Tag Archives: hospice and dementia

Hospice Can Help Caregivers

Hospice can help caregivers well before our loved ones reach the end. In many cases hospice organizations can provide supplies and in-home aid that we struggle to obtain on our own. Despite the value of this support there is some stigma around the term hospice. Many #caregivers hesitate to say the word.

Hospice can help caregivers

The past few months have been so difficult at our house. We suffered through the winter snow and ice storms. A member of my weekly support team injured her wrist and couldn’t help us. Another person couldn’t get here because of serious car problems. At the same time, I was struggling to get mom’s tax records together, do my own taxes, and finish the renovation of her old home. All these issues swirled together to create a funnel of chaos in my life. My work suffered. Some times I couldn’t sleep. I felt like I was collapsing into a swamp of pain each night. Sore back, aching shoulders, worried mind.

Somewhere in the midst of this tempest, one of our helpers told me about a hospice group that helped her grandmother. She raised the subject gently and with tact. She said, “I don’t want you to get the wrong idea. I just think they might be able to help. They supported my grandma for nearly two years before she passed.”

As she explained it, the word hospice sounded less like a betrayal. I’ve always felt that I should keep my thoughts about Mom’s mortality to myself. My mother can’t speak. Maybe she does think about death, but I feel it’s unfair for me to share my fears when she can’t voice hers. This might be completely misguided thinking. I just haven’t been sure how to broach the topic in her presence.

Some Benefits of Hospice Care

The hospice group — which is named Compassionate Care — came to our house within hours of my first phone call. They sent a nurse to assess Mom’s health that night. The nurse approved services right away. Within 48 hours, I heard from another nurse, two chaplains, and a social worker. My work schedule was very busy so I felt a bit overwhelmed by the sudden flood of attention. But since they started working with our family, the hospice team has provided tremendous help.

Now UPS delivers basic supplies like chucks, gloves, and wipes to our door. That means I don’t have to drive to CVS or Rite Aid every few days. They’ve assigned an aide to help out at our house four days a week. I also learned that they arrange #respite care for family #caregivers. I never really wanted to discuss my fears about mom’s decline, especially not with strangers. Yet I’ve already engaged in several two-hour conversations that involved a lot of soggy tissues. Seems like there may be more of these talks in my future.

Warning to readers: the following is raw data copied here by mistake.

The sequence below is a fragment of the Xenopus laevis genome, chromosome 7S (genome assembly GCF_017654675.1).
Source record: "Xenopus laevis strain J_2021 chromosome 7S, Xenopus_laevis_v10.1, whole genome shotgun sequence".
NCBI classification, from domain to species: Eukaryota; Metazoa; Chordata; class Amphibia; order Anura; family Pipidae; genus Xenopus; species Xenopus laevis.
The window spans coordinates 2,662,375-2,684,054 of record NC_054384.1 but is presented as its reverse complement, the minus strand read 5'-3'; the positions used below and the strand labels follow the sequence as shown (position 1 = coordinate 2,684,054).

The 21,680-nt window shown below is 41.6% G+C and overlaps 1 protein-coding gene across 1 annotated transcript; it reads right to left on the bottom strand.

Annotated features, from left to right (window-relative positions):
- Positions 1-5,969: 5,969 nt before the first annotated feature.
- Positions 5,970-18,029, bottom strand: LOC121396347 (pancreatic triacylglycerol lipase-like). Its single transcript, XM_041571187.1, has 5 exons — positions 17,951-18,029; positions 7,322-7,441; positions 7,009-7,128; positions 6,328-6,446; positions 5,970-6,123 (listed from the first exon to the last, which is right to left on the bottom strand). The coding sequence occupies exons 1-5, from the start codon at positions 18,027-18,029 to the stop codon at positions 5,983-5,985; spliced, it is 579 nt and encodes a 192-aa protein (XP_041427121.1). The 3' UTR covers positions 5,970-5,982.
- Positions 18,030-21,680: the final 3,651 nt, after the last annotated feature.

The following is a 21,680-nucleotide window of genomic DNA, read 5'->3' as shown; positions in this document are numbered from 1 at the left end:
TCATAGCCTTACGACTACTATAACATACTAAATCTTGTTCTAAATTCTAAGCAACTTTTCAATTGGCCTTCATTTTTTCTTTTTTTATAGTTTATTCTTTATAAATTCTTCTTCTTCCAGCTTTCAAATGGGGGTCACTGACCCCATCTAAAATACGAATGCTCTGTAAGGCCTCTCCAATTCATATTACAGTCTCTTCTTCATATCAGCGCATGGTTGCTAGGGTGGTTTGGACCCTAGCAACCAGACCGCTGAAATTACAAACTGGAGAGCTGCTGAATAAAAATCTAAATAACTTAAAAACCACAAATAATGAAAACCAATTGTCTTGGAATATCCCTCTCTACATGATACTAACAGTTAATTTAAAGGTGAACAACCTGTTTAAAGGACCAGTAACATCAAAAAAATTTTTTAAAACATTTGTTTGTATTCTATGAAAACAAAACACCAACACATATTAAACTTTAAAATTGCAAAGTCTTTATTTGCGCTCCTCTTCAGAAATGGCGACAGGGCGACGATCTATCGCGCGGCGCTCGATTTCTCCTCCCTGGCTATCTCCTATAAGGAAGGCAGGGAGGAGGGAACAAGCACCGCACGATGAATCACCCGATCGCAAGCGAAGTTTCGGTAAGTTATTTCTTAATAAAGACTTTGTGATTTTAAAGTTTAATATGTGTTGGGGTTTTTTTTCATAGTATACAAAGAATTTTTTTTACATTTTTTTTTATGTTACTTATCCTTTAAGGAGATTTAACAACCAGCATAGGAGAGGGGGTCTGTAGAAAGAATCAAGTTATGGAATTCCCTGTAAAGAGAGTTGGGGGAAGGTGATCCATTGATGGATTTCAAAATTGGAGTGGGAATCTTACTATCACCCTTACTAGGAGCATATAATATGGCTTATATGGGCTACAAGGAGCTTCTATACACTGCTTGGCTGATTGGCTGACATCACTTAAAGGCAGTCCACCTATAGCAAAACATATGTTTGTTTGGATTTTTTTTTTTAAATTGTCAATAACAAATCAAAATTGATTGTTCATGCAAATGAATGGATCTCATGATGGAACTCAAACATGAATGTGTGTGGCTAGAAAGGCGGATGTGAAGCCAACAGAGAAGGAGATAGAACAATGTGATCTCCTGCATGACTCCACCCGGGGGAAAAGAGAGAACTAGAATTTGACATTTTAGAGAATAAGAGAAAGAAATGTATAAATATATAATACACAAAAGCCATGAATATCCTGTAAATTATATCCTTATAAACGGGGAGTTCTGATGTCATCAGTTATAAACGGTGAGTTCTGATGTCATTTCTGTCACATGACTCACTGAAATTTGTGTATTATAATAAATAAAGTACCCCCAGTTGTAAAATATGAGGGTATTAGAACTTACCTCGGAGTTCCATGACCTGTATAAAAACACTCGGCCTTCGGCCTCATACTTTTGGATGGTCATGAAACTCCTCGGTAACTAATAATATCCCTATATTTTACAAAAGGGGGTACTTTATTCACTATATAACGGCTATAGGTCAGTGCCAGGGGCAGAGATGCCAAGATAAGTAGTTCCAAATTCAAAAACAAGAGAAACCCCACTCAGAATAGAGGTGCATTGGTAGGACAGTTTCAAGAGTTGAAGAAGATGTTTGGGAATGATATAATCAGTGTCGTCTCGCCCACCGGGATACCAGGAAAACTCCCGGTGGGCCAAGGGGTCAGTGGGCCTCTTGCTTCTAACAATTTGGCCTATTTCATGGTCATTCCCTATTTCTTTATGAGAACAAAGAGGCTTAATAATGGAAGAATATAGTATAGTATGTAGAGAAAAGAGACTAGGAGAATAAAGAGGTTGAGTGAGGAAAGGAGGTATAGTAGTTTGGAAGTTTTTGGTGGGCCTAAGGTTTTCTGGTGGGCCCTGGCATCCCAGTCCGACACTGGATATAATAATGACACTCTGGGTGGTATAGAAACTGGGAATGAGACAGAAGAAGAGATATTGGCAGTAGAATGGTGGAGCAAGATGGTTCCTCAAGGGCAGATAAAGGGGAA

I’m not saying hospice is the right choice for everyone. But I’m sure I would have put this off longer if someone hadn’t suggested it to me. By waiting, I’d still be missing out on valuable help. We had my mom evaluated for hospice once before. At that time, they said she was a borderline case. This time the nurses had no doubts. The only one with doubts was yours truly. By erasing these doubts, I realize that seeing things more clearly is a great blessing.

Words that Can Soothe or Scare: Hospice

I cringe when I hear certain words. Hospice is one of those terms I’ve tried to ignore throughout my mother’s illness. No matter what a person really means when they say it, all I hear is: “The End.”

Between the Pond and the Woods

A few years ago, a writer told me she had been doing research on hospice programs and she thought I should look into them for my mom. She’d never met my mom and, from my perspective, her comment seemed awfully premature — even downright thoughtless. At that point, my mom still had a lot of life left in her and I was determined to avoid thinking about “The End.” A few years later, I did my own research and realized that hospice isn’t always a morbid concept.

The Merriam Webster’s Dictionary offers this explanation from their Concise Encyclopedia: “Hospices provide a sympathetic environment in which prevention (not just control) of physical pain has top priority, along with patients’ emotional and spiritual needs.” That actually sounds like a good thing. I mean, we’re all struggling to meet our loved ones emotional and spiritual needs and minimize their pain, right?

The problem with the notion of hospice is that you have to be willing to admit that there will be an “end” before you can open yourself to whatever hospice offers. Like most people who’ve cared for someone with dementia, I have used hope and persistence to prop myself up for a long time. A hospice evaluation forces you to redefine your ideas about the future and that’s so hard to do. According to the National Hospice and Palliative Care Organization (NHPCO),  “A patient is eligible for hospice care if a physician determines that the patient has six months or less to live if the terminal illness runs its normal course.”

Dementia is such a weird disease, it’s hard to know what will happen in the next six weeks, much less six months. But there is a list of symptoms that are considered valid indicators that it’s time to consider hospice. For my Mom’s type of dementia, they are:

  • The person is unable to walk, bathe, and dress independently.
  • The person speaks few intelligible words.
  • The person is incontinent of bowel and bladder.
  • The person is steadily losing weight.
  • One or more of the following has occurred in the past year: 1)Aspiration pneumonia; 2) Kidney/urinary tract infection; 3)Recurring fever after antibiotics; 4) Pressure ulcers (bed sores)

The symptoms vary somewhat for each type of dementia, so you should do your own research according to the diagnosis. Despite any fear the word may conjure up, the hospice people I’ve spoken with seem to be extraordinarily caring. It’s their job to help minimize pain, and they try to do that for caregivers as well as patients.